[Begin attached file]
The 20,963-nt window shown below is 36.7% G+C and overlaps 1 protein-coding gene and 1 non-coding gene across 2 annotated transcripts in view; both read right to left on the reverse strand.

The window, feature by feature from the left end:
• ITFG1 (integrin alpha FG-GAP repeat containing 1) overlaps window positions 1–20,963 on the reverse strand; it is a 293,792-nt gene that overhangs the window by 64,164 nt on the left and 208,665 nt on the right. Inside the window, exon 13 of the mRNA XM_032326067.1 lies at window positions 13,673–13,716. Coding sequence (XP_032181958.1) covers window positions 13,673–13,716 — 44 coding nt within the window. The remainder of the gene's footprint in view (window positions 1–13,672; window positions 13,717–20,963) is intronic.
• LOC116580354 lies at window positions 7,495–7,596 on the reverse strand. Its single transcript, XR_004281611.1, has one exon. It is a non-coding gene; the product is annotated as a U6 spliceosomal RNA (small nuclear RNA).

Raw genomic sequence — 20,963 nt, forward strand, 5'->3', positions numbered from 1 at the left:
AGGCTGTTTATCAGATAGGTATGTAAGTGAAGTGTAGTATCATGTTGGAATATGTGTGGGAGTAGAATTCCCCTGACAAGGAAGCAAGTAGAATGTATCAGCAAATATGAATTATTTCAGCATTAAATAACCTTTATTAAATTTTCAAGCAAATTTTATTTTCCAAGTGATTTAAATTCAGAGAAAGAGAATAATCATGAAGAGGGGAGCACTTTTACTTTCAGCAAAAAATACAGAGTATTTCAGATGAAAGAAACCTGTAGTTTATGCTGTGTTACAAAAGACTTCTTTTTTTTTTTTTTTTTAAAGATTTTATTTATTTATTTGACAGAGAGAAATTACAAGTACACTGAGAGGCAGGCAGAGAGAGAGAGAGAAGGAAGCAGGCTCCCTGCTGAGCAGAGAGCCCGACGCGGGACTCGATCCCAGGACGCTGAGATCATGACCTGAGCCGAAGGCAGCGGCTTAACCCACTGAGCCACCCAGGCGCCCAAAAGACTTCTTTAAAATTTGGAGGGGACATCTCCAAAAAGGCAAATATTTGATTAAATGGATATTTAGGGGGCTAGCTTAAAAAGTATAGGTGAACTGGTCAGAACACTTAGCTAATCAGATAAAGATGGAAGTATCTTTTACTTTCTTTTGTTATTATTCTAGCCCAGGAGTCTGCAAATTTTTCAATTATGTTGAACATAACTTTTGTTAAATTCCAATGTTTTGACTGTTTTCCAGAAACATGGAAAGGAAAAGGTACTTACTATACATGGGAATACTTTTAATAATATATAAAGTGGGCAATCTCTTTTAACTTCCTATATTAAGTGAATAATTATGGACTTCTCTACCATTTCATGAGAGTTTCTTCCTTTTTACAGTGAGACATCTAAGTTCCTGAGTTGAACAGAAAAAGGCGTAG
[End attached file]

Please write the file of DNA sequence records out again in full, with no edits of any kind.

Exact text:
The 20,963-nt window shown below is 36.7% G+C and overlaps 1 protein-coding gene and 1 non-coding gene across 2 annotated transcripts in view; both read right to left on the reverse strand.

The window, feature by feature from the left end:
• ITFG1 (integrin alpha FG-GAP repeat containing 1) overlaps window positions 1–20,963 on the reverse strand; it is a 293,792-nt gene that overhangs the window by 64,164 nt on the left and 208,665 nt on the right. Inside the window, exon 13 of the mRNA XM_032326067.1 lies at window positions 13,673–13,716. Coding sequence (XP_032181958.1) covers window positions 13,673–13,716 — 44 coding nt within the window. The remainder of the gene's footprint in view (window positions 1–13,672; window positions 13,717–20,963) is intronic.
• LOC116580354 lies at window positions 7,495–7,596 on the reverse strand. Its single transcript, XR_004281611.1, has one exon. It is a non-coding gene; the product is annotated as a U6 spliceosomal RNA (small nuclear RNA).

Raw genomic sequence — 20,963 nt, forward strand, 5'->3', positions numbered from 1 at the left:
AGGCTGTTTATCAGATAGGTATGTAAGTGAAGTGTAGTATCATGTTGGAATATGTGTGGGAGTAGAATTCCCCTGACAAGGAAGCAAGTAGAATGTATCAGCAAATATGAATTATTTCAGCATTAAATAACCTTTATTAAATTTTCAAGCAAATTTTATTTTCCAAGTGATTTAAATTCAGAGAAAGAGAATAATCATGAAGAGGGGAGCACTTTTACTTTCAGCAAAAAATACAGAGTATTTCAGATGAAAGAAACCTGTAGTTTATGCTGTGTTACAAAAGACTTCTTTTTTTTTTTTTTTTTAAAGATTTTATTTATTTATTTGACAGAGAGAAATTACAAGTACACTGAGAGGCAGGCAGAGAGAGAGAGAGAAGGAAGCAGGCTCCCTGCTGAGCAGAGAGCCCGACGCGGGACTCGATCCCAGGACGCTGAGATCATGACCTGAGCCGAAGGCAGCGGCTTAACCCACTGAGCCACCCAGGCGCCCAAAAGACTTCTTTAAAATTTGGAGGGGACATCTCCAAAAAGGCAAATATTTGATTAAATGGATATTTAGGGGGCTAGCTTAAAAAGTATAGGTGAACTGGTCAGAACACTTAGCTAATCAGATAAAGATGGAAGTATCTTTTACTTTCTTTTGTTATTATTCTAGCCCAGGAGTCTGCAAATTTTTCAATTATGTTGAACATAACTTTTGTTAAATTCCAATGTTTTGACTGTTTTCCAGAAACATGGAAAGGAAAAGGTACTTACTATACATGGGAATACTTTTAATAATATATAAAGTGGGCAATCTCTTTTAACTTCCTATATTAAGTGAATAATTATGGACTTCTCTACCATTTCATGAGAGTTTCTTCCTTTTTACAGTGAGACATCTAAGTTCCTGAGTTGAACAGAAAAAGGCGTAG